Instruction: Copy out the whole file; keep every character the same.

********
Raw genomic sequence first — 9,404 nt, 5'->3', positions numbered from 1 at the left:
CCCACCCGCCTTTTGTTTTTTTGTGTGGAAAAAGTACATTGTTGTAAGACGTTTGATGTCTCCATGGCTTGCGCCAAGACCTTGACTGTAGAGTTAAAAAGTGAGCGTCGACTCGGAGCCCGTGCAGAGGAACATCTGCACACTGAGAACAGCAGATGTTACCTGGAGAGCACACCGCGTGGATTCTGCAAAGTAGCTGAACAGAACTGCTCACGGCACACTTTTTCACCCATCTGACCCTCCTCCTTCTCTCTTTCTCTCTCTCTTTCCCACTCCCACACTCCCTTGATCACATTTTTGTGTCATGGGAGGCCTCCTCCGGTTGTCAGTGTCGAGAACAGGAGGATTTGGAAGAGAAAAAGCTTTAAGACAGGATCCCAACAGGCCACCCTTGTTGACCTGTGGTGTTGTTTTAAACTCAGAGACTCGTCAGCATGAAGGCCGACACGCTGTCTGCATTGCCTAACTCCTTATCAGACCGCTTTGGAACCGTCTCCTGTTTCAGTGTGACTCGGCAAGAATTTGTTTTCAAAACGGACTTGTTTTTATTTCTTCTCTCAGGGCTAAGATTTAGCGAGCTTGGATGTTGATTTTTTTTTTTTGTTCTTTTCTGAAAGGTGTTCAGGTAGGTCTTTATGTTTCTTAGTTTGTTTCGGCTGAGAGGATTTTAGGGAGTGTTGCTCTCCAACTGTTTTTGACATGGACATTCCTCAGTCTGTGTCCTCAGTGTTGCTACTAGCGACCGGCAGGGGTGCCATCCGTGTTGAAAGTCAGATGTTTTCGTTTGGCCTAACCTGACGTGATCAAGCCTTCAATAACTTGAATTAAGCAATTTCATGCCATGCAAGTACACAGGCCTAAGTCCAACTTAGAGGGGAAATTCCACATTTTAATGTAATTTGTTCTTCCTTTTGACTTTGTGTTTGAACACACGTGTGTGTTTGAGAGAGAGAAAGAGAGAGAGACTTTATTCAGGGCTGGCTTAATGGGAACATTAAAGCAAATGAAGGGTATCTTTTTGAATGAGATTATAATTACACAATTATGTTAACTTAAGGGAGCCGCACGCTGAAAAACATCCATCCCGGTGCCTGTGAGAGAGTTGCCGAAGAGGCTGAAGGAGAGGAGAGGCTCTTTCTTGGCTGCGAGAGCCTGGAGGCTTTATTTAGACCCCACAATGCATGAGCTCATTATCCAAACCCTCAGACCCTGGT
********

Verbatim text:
Raw genomic sequence first — 9,404 nt, 5'->3', positions numbered from 1 at the left:
CCCACCCGCCTTTTGTTTTTTTGTGTGGAAAAAGTACATTGTTGTAAGACGTTTGATGTCTCCATGGCTTGCGCCAAGACCTTGACTGTAGAGTTAAAAAGTGAGCGTCGACTCGGAGCCCGTGCAGAGGAACATCTGCACACTGAGAACAGCAGATGTTACCTGGAGAGCACACCGCGTGGATTCTGCAAAGTAGCTGAACAGAACTGCTCACGGCACACTTTTTCACCCATCTGACCCTCCTCCTTCTCTCTTTCTCTCTCTCTTTCCCACTCCCACACTCCCTTGATCACATTTTTGTGTCATGGGAGGCCTCCTCCGGTTGTCAGTGTCGAGAACAGGAGGATTTGGAAGAGAAAAAGCTTTAAGACAGGATCCCAACAGGCCACCCTTGTTGACCTGTGGTGTTGTTTTAAACTCAGAGACTCGTCAGCATGAAGGCCGACACGCTGTCTGCATTGCCTAACTCCTTATCAGACCGCTTTGGAACCGTCTCCTGTTTCAGTGTGACTCGGCAAGAATTTGTTTTCAAAACGGACTTGTTTTTATTTCTTCTCTCAGGGCTAAGATTTAGCGAGCTTGGATGTTGATTTTTTTTTTTTGTTCTTTTCTGAAAGGTGTTCAGGTAGGTCTTTATGTTTCTTAGTTTGTTTCGGCTGAGAGGATTTTAGGGAGTGTTGCTCTCCAACTGTTTTTGACATGGACATTCCTCAGTCTGTGTCCTCAGTGTTGCTACTAGCGACCGGCAGGGGTGCCATCCGTGTTGAAAGTCAGATGTTTTCGTTTGGCCTAACCTGACGTGATCAAGCCTTCAATAACTTGAATTAAGCAATTTCATGCCATGCAAGTACACAGGCCTAAGTCCAACTTAGAGGGGAAATTCCACATTTTAATGTAATTTGTTCTTCCTTTTGACTTTGTGTTTGAACACACGTGTGTGTTTGAGAGAGAGAAAGAGAGAGAGACTTTATTCAGGGCTGGCTTAATGGGAACATTAAAGCAAATGAAGGGTATCTTTTTGAATGAGATTATAATTACACAATTATGTTAACTTAAGGGAGCCGCACGCTGAAAAACATCCATCCCGGTGCCTGTGAGAGAGTTGCCGAAGAGGCTGAAGGAGAGGAGAGGCTCTTTCTTGGCTGCGAGAGCCTGGAGGCTTTATTTAGACCCCACAATGCATGAGCTCATTATCCAAACCCTCAGACCCTGGT